“If the doors of perception were cleansed everything would appear to man as it is, Infinite. For man has closed himself up, till he sees all things through narrow chinks of his cavern.” William Blake, The Marriage of Heaven and Hell
My sophomore year of college was to be the time when my mind opened up to the question that started this process I am sharing with you now. My life to this point was about small things, personal things and I had not yet begun to ask the questions that would lead me to the beginning of life’s journey. I was about to begin to clean my own doors of perception and peer into the world of mind, spirit and consciousness.
It all began with my Intro to Philosophy course. All of a sudden I was whisked into a world of questions with no grounding into what was real. The ideas that first caught my imagination and seemed to make the most sense to me were found in the existentialist writings of Albert Camus and John Paul Sartre. I could feel their sense of loneliness and despair, but there was a deeper message that spoke to my inner being; that existence precedes essence, that I am an individual responsible for my own thoughts and that life has no meaning save the meaning that I give it. I grabbed on to these ideas and began to expound on them in my other classes, including these existential ideas into my writing for my Literature class for one, getting an A and special mention for my explanation of Ralph Ellison’s book “Invisible Man“. This gave me confidence that I was on the right path.
The next most important happening in my spiritual awakening came by way of my brother Roger. He gave me a book that opened my mind up and spoke to me in ways that I was unable at the time to fully grasp but that would begin me on a lifetime spiritual journey that is still in progress. The book was “The First and Last Freedom” by J. Krishnamurti. This was my first experience with non-Western thought and with a man who had a grasp on life that made sense to me but seemed just out of my reach. It did however fit right in with some of the Existential teachings I had been studying and I was caught by this quote in the introduction to the book;
“Clarity is not the result of verbal assertion, but of intense self-awareness and right thinking. Right thinking is not the outcome of or mere cultivation of the intellect, nor is it conformity to pattern, however worthy and noble. Right thinking comes with self-knowledge. Without understanding yourself you have no basis for thought; without self-knowledge, what you think is not true.”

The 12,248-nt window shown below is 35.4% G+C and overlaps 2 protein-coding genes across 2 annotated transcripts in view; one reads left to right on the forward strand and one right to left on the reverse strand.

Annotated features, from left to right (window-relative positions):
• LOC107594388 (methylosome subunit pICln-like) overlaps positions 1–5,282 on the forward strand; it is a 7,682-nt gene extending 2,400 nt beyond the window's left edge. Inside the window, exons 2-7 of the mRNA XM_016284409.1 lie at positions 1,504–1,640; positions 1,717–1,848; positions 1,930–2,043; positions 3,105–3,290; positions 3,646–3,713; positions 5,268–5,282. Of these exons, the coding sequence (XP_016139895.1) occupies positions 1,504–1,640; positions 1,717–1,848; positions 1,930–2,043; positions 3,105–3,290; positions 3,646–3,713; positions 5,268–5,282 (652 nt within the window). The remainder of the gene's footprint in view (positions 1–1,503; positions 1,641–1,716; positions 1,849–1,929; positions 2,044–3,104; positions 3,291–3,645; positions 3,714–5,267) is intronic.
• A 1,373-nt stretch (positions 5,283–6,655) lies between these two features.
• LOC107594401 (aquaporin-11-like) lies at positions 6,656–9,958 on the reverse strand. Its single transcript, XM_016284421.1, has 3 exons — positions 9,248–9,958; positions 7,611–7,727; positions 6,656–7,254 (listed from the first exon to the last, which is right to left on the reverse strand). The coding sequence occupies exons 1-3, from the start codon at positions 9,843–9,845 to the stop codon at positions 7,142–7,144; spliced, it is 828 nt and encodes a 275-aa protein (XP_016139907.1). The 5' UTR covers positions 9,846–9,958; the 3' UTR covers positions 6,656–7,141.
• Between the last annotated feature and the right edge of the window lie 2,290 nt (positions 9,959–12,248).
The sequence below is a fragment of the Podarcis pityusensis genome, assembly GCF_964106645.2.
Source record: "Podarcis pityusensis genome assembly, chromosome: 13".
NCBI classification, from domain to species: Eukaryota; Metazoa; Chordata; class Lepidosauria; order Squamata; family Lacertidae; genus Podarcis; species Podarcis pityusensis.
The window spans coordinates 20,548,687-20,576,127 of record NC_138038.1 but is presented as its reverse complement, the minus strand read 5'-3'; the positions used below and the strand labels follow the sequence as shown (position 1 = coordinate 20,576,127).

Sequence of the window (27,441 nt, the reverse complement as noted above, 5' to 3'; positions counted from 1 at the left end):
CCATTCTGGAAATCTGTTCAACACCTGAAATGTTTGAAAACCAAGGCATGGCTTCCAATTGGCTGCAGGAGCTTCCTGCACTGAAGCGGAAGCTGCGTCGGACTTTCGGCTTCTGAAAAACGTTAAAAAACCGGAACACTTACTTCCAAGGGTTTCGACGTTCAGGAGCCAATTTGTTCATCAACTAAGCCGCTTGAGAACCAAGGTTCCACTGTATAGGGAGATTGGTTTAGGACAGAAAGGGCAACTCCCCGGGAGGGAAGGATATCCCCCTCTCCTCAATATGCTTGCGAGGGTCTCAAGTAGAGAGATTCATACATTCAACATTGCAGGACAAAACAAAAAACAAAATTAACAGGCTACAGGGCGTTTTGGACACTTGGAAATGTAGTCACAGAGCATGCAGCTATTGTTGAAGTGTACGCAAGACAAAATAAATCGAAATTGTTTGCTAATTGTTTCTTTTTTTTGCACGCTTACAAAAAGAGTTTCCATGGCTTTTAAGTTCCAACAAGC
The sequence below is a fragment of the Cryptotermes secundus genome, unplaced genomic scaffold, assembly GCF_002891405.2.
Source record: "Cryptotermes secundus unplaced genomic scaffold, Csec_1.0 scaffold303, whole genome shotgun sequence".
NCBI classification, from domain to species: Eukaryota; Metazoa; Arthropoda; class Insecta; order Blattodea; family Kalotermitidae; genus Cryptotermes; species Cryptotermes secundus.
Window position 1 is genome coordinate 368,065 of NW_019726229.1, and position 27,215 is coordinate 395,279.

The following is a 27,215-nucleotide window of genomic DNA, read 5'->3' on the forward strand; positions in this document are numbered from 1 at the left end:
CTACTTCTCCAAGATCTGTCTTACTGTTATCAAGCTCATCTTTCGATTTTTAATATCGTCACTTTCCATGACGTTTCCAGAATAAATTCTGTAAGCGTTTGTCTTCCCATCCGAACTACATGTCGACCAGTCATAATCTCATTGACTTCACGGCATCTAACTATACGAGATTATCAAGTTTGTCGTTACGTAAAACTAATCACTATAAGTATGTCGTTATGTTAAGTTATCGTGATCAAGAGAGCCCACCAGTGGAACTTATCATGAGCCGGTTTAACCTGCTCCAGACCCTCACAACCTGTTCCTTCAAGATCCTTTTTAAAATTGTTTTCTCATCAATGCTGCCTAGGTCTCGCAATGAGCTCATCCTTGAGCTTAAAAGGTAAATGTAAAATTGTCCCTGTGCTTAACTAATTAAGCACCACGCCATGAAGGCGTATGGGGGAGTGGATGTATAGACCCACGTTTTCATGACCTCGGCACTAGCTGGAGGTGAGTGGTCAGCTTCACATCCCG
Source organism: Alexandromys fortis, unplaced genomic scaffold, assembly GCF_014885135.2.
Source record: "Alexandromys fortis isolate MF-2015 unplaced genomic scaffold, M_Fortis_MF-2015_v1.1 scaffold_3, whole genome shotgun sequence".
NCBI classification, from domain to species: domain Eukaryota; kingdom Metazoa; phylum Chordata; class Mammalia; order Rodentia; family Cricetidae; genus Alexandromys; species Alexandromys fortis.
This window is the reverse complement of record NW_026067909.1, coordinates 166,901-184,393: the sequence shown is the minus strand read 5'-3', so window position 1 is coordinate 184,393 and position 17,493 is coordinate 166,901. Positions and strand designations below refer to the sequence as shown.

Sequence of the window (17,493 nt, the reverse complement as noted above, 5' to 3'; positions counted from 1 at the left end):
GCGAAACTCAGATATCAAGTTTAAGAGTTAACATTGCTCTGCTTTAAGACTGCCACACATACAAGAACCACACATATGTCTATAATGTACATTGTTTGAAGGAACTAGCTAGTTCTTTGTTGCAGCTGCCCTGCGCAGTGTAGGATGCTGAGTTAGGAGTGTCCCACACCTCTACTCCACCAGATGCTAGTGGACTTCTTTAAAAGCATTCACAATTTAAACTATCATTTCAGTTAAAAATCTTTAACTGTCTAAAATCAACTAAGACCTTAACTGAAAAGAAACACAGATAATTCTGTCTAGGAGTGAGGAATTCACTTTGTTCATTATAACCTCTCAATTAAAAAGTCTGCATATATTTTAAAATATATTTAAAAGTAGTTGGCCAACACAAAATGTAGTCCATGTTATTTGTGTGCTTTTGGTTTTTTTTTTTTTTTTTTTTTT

As I am rereading this text now as I am writing this I can see why it had so profound an effect on me, but the words mean so much more to me today as I am listening from a different place. Get a load of this simple statement;
“To transform the world, we must begin with ourselves; and what is important in beginning with ourselves is the intention. The intention must be to understand ourselves and not to leave it to others to transform themselves or to bring about a modified change through revolution, either of the left or of the right. It is important to understand that this is our responsibility, yours and mine; because, however small may be the world we live in, if we can transform ourselves, bring about a radically different point of view in our daily existence, then perhaps we shall affect the world at large, the extended relationship with others.”
The whole idea of Philosophy was to know oneself and to that end I was beginning to ask the questions and to search for the meanings and as a result I changed my major to Philosophy. I also was interested in how man developed and who we are as a race so I made Anthropology my minor course of study and so the course of my college career was set. I had no particular destination in sight but I was on my way.
One of the first chances I had to use my new knowledge came in the spring of my sophomore year. The Vietnam War protests finally reached the LaCrosse campus and my new friends were eager to cut class and hit the streets. They tried to persuade me to join them but I had done that already and I saw the futility of trying to change the system before I had changed myself. I was now on a different path and where that path led I did not know nor could I imagine what people and experiences awaited me.